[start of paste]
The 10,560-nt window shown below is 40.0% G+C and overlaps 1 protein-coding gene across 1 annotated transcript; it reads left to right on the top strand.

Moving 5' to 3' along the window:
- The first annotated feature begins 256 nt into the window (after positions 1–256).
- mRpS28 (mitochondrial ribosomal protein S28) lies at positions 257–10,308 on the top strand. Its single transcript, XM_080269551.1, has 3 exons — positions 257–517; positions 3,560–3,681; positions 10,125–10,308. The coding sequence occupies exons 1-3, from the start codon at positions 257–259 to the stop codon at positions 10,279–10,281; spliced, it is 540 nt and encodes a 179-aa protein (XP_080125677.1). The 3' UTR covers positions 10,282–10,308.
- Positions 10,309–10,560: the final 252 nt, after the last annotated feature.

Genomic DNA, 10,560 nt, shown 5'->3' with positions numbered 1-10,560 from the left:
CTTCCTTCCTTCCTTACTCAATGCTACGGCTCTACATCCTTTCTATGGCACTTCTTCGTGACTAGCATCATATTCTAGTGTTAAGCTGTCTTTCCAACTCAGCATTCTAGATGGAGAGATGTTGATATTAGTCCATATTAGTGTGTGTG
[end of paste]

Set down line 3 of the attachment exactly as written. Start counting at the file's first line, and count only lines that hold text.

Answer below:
- The first annotated feature begins 256 nt into the window (after positions 1–256).